NCCU Dinner with Discoverers: Chemist, Dr. Mansukh Wani
Nov05

NCCU Dinner with Discoverers: Chemist, Dr. Mansukh Wani

The NCCU Eagles RISE program is a NIH/NIGMS research education program for which I serve as principal investigator at North Carolina Central University in Durham. When I moved to the Research Triangle area, I had the opportunity to work as a pharmacologist with the late Dr. Monroe Wall and Dr. Mansukh Wani, scientists who with colleagues discovered the anticancer compounds, taxol and camptothecin. I first came to know of Dr. Wani while I was a graduate student in 1987 while attending a DNA topoisomerase chemotherapy conference at NYU in Manhattan. To be honest, I was too nervous to even introduce myself to this legend of natural products chemistry. Almost 25 years later, I am now blessed to call him a family friend. One of the other joys I have is sharing the now 86-year-old Dr. Wani and his story with my students. Here's a recap of our visit with him as posted on our NCCU Eagles RISE blog:   On the evening of October 26th, we had the remarkable pleasure to have dinner with Dr. Mansukh Wani, Chemist Emeritus of RTI International (formerly Research Triangle Institute). Together with his longtime collaborator, the late Dr. Monroe Wall, Dr. Wani and colleagues isolated and determined the structures of the anticancer drugs Taxol and camptothecin. Taxol has been a mainstay in the treatment of breast and ovarian cancer while camptothecin gave rise to two, semi-synthetic FDA-approved drugs: topotecan (Hycamtin) and irinotecan (Camptosar). For these discoveries they received numerous awards culminating in the naming of the RTI Natural Products Laboratory as a National Historic Chemical Landmark of the American Chemical Society in 2003. The landmark application was led by Dr. Nick Oberlies, now in the Department of Chemistry and Biochemistry at the University of North Carolina at Greensboro; Nick and I reformulated the application and supplementary historical information into a 2004 review article in the Journal of Natural Products (DOI: 10.1021/np030498t) In this interview for an Indian publication in the Research Triangle, Dr. Wani shares what it was like to move to North Carolina in 1962. He graciously accepted our invitation to tell these and other stories to us at Sitar Indian restaurant, a Durham favorite. Rather than recap his discussion of his career, we thought it would be more valuable to share with you student insights from their evening with this remarkable, warm, and humble man. From Adama Secka, M.S. Candidate, Pharmaceutical Sciences: Wednesday, October 26th 2011 will be a day that I will always remember for the rest of my life; I met the most incredible man in our science world. He was most genuine, kind, patient, and supportive - I mean he is...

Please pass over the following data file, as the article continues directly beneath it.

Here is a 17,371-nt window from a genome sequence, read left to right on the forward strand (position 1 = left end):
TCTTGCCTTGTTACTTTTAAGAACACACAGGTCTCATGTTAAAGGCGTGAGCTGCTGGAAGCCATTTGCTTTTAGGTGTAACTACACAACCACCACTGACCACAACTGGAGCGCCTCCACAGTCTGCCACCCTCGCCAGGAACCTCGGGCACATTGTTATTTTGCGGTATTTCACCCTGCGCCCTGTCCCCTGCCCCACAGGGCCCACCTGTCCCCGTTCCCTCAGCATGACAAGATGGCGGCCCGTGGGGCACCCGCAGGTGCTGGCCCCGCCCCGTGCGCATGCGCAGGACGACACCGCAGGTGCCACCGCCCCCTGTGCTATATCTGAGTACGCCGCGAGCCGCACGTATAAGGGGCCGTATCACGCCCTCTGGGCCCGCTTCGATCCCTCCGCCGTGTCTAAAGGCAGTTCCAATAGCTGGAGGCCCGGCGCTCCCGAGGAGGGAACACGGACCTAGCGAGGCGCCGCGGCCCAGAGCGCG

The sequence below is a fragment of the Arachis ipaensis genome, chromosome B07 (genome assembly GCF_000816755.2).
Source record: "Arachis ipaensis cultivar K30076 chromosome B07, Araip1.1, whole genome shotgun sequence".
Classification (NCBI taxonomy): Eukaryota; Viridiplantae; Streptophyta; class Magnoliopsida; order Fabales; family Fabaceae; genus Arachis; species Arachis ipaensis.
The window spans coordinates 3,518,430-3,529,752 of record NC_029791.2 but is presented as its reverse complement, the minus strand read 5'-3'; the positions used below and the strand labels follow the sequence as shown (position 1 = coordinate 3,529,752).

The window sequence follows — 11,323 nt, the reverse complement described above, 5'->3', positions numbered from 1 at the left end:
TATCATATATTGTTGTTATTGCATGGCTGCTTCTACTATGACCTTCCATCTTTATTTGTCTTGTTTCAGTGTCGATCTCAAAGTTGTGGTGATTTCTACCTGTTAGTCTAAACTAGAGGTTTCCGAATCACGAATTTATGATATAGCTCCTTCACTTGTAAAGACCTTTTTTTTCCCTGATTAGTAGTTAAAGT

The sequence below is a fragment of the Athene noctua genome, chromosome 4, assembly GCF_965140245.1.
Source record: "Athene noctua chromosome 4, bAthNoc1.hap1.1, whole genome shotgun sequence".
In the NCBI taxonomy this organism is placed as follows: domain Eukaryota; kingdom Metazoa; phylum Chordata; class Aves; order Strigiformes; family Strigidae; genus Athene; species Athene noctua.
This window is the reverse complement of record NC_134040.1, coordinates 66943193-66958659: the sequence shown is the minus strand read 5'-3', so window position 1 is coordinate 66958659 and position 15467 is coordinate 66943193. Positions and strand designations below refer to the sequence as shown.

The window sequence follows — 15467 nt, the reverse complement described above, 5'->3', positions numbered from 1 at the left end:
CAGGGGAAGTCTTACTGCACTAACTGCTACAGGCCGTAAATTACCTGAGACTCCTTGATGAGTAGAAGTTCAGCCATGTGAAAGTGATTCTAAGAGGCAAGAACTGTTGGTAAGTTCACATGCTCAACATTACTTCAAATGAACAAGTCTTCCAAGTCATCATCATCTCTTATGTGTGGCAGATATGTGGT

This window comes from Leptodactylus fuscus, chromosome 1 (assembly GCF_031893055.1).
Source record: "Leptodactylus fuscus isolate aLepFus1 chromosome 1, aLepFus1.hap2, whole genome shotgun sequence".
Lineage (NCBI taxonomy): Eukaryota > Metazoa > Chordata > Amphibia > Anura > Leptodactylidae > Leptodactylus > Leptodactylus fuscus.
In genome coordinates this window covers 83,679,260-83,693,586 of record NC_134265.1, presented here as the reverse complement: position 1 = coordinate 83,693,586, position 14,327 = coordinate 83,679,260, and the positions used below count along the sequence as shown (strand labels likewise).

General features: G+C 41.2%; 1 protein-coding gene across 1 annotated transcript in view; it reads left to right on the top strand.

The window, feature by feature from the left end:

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Call For Social Media Success Stories in Academia
Oct28

Call For Social Media Success Stories in Academia

We're packing up the world headquarters of Terra Sigillata this afternoon and high-tailing it out to San Jose, California, for the annual meeting of SACNAS - the Society Dedicated to Advancing Hispanics, Chicanos, and Native Americans in Science. It's a tremendous organization comprised of several of my former students and faculty colleagues from over the years and I'm ecstatic about reconnecting with them. With the initiative of my colleagues - Alberto Roca of MinorityPostdoc.org and Danielle Lee of The Urban Scientist at Scientific American blogs (plus a whole host of online activities) - we pitched and were accepted to present a session on Blogging, Tweeting, & Writing: How an Online Presence Can Impact Science and Your Career. I'll be discussing how a responsible, online presence on blogs, Twitter, and Facebook can enhance networking opportunities for graduate students, postdocs, and faculty. Specifically, I'll introduce how I've increased the exposure of my students who are RISE Scholars at North Carolina Central University. In this NIGMS-funded grant, I've been helping my students capture their research experiences in their own words (with previous review by their P.I.'s of course, to prevent accidental disclosure of unpublished data). The students have been surprised by the level of engagement and support they've received in the comments from scientists all around the world. But I know of many other students who use blogs and Twitter to engage with the scientific community in ways that brings them positive recognition outside of their academic and laboratory work. To better prepare for this session, I'd like to gather some advice from you, Dear Reader: Who are some of students, trainees, and junior faculty, who best exemplify the use of social media for career advancement? Are you a student who has had Good Things happen to you because of your social media activities? How did that transpire? If you have any responses, please drop a link in the comments with a brief explanation - or longer if you'd like! And also feel free to recommend the sites and stories of others. I'll be sure to promote your responses in tomorrow's talk and direct attendees to this post for future reference. The three of us thank you so much in advance for your...